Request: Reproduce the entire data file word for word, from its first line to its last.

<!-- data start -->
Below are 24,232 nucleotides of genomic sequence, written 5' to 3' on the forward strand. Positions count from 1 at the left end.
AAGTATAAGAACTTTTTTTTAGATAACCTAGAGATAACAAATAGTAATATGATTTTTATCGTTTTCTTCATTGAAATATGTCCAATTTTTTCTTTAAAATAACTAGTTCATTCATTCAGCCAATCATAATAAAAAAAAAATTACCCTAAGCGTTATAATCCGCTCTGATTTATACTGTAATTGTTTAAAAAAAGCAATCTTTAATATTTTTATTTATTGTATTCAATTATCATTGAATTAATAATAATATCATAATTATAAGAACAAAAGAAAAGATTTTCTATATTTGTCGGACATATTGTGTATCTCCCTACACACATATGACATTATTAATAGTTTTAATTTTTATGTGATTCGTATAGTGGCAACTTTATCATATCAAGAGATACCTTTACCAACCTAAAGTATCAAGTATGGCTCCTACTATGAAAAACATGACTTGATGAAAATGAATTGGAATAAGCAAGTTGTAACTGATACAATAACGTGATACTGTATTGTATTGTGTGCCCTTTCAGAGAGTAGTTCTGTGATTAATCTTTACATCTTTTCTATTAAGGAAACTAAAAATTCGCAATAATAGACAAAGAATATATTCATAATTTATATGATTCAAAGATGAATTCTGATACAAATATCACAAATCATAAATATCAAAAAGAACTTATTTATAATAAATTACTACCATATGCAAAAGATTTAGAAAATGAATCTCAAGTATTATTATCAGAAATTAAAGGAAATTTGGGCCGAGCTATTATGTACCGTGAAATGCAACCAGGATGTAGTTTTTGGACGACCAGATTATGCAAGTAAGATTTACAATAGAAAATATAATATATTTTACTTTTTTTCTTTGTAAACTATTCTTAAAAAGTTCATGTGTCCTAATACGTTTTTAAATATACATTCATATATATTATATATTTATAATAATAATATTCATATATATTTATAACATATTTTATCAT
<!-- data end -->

Below are 24,232 nucleotides of genomic sequence, written 5' to 3' on the forward strand. Positions count from 1 at the left end.
AAGTATAAGAACTTTTTTTTAGATAACCTAGAGATAACAAATAGTAATATGATTTTTATCGTTTTCTTCATTGAAATATGTCCAATTTTTTCTTTAAAATAACTAGTTCATTCATTCAGCCAATCATAATAAAAAAAAAATTACCCTAAGCGTTATAATCCGCTCTGATTTATACTGTAATTGTTTAAAAAAAGCAATCTTTAATATTTTTATTTATTGTATTCAATTATCATTGAATTAATAATAATATCATAATTATAAGAACAAAAGAAAAGATTTTCTATATTTGTCGGACATATTGTGTATCTCCCTACACACATATGACATTATTAATAGTTTTAATTTTTATGTGATTCGTATAGTGGCAACTTTATCATATCAAGAGATACCTTTACCAACCTAAAGTATCAAGTATGGCTCCTACTATGAAAAACATGACTTGATGAAAATGAATTGGAATAAGCAAGTTGTAACTGATACAATAACGTGATACTGTATTGTATTGTGTGCCCTTTCAGAGAGTAGTTCTGTGATTAATCTTTACATCTTTTCTATTAAGGAAACTAAAAATTCGCAATAATAGACAAAGAATATATTCATAATTTATATGATTCAAAGATGAATTCTGATACAAATATCACAAATCATAAATATCAAAAAGAACTTATTTATAATAAATTACTACCATATGCAAAAGATTTAGAAAATGAATCTCAAGTATTATTATCAGAAATTAAAGGAAATTTGGGCCGAGCTATTATGTACCGTGAAATGCAACCAGGATGTAGTTTTTGGACGACCAGATTATGCAAGTAAGATTTACAATAGAAAATATAATATATTTTACTTTTTTTCTTTGTAAACTATTCTTAAAAAGTTCATGTGTCCTAATACGTTTTTAAATATACATTCATATATATTATATATTTATAATAATAATATTCATATATATTTATAACATATTTTATCAT